Fuel your imagination. Ignite your ideas. Tell your story. Share millions of free images.

Our Embed feature makes it easy to share images on social media, blogs and websites. We’re providing everyone with millions of images for noncommercial use — all for free — while continuing to protect content creators’ ability to earn through commercial licensing. Use of Embed enables you to use our images to connect and engage with your audience, creating infinite opportunities for richer visual storytelling.

Learn more about sharing images and how to use our Embed feature.

 

 

From locating free images to licensing photos, we’ll show you how to locate images that you can use legally.

1. Forget the “right-click-and-save” strategy.

Just because an image is on the Internet doesn’t mean it’s free to use. Google Image Search is an unreliable way to find work that you can use. Most of the content served up by the big search engines is not licensed and is presented in its entirety, without the permission of the content creators, which we feel exceeds the bounds of fair use. In most cases, use of images taken from the Internet requires permission and the correct licenses.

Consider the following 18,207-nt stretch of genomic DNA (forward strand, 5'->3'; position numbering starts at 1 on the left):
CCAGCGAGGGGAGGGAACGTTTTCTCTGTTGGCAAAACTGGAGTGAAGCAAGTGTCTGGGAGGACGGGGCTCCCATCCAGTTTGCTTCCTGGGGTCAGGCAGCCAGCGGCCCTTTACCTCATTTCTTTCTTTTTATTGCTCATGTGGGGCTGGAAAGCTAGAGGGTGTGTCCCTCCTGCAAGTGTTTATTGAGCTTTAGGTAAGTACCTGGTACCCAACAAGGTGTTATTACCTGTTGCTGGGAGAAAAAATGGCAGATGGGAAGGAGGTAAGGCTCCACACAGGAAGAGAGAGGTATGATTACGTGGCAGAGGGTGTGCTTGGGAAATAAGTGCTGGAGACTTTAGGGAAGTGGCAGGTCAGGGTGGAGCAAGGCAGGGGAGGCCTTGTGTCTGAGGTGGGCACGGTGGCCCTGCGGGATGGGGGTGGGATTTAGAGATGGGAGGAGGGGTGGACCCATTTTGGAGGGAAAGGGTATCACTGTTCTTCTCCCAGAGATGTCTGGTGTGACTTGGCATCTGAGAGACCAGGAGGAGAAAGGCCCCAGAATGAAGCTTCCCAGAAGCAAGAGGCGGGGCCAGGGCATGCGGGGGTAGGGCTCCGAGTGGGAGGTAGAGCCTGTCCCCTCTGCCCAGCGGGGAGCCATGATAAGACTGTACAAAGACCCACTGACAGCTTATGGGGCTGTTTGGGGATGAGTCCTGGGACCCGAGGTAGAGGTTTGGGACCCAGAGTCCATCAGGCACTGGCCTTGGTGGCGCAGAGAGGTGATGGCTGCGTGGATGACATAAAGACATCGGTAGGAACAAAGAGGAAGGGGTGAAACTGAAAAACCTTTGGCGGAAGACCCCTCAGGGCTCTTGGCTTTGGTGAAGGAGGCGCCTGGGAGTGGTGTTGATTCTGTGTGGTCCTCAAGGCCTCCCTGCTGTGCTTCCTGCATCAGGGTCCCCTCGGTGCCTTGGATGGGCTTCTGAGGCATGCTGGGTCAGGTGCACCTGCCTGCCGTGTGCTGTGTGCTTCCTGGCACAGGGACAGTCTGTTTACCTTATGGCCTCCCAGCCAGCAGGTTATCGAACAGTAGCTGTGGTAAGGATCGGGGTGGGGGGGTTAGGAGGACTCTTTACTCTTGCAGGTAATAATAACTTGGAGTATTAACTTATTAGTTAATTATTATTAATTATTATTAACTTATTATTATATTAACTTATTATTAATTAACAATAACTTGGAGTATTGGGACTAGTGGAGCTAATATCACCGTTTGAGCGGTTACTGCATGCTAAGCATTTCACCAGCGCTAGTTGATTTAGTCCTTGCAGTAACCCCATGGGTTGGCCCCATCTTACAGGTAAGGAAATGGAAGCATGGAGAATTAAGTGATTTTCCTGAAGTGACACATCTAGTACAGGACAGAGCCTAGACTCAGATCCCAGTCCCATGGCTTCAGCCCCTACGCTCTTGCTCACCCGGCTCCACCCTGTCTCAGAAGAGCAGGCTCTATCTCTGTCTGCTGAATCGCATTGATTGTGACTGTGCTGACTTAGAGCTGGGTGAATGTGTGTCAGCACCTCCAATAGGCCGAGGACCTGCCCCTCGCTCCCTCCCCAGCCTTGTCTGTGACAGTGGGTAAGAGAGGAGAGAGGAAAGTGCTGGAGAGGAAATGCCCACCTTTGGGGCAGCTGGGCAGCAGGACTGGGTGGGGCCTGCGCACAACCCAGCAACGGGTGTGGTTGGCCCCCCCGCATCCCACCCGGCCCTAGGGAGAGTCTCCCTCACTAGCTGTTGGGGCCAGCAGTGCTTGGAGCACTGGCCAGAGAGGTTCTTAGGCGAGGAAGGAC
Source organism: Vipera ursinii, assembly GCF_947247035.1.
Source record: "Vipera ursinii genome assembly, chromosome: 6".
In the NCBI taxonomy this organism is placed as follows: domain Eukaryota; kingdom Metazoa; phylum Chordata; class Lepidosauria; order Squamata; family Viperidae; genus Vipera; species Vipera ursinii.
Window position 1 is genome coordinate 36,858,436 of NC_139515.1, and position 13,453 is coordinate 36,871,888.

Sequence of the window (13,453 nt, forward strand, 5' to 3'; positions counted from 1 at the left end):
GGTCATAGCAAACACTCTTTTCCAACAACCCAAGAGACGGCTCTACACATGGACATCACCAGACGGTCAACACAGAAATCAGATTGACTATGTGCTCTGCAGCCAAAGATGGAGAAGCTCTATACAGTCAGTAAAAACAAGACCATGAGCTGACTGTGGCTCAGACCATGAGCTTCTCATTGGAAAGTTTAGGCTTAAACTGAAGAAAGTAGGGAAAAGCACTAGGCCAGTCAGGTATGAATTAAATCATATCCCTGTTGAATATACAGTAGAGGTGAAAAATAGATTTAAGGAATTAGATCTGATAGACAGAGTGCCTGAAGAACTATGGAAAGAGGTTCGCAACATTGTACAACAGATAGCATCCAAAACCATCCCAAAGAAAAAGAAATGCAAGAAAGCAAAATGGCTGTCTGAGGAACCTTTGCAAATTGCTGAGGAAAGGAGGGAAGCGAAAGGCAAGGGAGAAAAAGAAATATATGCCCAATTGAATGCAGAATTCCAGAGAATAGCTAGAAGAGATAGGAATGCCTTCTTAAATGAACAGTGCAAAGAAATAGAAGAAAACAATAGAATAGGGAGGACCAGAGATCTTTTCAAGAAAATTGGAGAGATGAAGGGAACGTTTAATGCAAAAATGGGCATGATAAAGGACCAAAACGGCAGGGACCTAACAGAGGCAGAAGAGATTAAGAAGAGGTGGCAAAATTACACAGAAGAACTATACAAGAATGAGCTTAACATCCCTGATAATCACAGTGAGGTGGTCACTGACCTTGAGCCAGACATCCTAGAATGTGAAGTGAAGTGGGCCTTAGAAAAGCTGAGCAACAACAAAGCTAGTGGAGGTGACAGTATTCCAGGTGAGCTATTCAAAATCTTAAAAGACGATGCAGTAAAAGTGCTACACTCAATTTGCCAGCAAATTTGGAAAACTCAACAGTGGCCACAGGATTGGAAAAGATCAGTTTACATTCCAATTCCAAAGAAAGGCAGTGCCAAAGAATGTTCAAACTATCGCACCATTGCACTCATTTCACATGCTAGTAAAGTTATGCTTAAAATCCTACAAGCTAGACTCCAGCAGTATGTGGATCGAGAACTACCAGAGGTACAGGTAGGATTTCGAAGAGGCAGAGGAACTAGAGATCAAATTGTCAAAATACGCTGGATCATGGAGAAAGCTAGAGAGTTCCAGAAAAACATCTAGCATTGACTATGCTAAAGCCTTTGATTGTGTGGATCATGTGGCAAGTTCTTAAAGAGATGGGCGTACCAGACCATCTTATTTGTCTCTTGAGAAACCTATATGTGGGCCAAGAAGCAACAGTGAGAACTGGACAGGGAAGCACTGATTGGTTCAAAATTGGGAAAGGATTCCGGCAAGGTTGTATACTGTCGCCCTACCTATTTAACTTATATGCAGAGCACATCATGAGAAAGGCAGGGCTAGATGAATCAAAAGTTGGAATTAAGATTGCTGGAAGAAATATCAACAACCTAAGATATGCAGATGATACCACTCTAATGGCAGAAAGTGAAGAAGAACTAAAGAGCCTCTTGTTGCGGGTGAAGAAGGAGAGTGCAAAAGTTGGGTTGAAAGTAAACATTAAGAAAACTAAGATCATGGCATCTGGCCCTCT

In addition, new technology now enables copyright owners to identify unlicensed imagery and act to protect their rights. Imagery is “fingerprinted” so that it can be tracked and found in use, even if it’s been modified, recreated or only partially used. The image is then flagged to the copyright owner so that they can check whether the correct license or permission is in place.

Any image that you “right-click-and-save” belongs to someone — either the photographer or artist who made it, or a third party who owns the copyright. Copyright law gives the owner the right to control use of their image. While many copyright owners want their image to be used and seen, there are usually restrictions on how, when or where the image may be used. Unless a creator expressly gives up their rights to a work, those rights are reserved. If you use a copyrighted work without permission and it doesn’t qualify as fair use, you’ve infringed on someone’s copyright.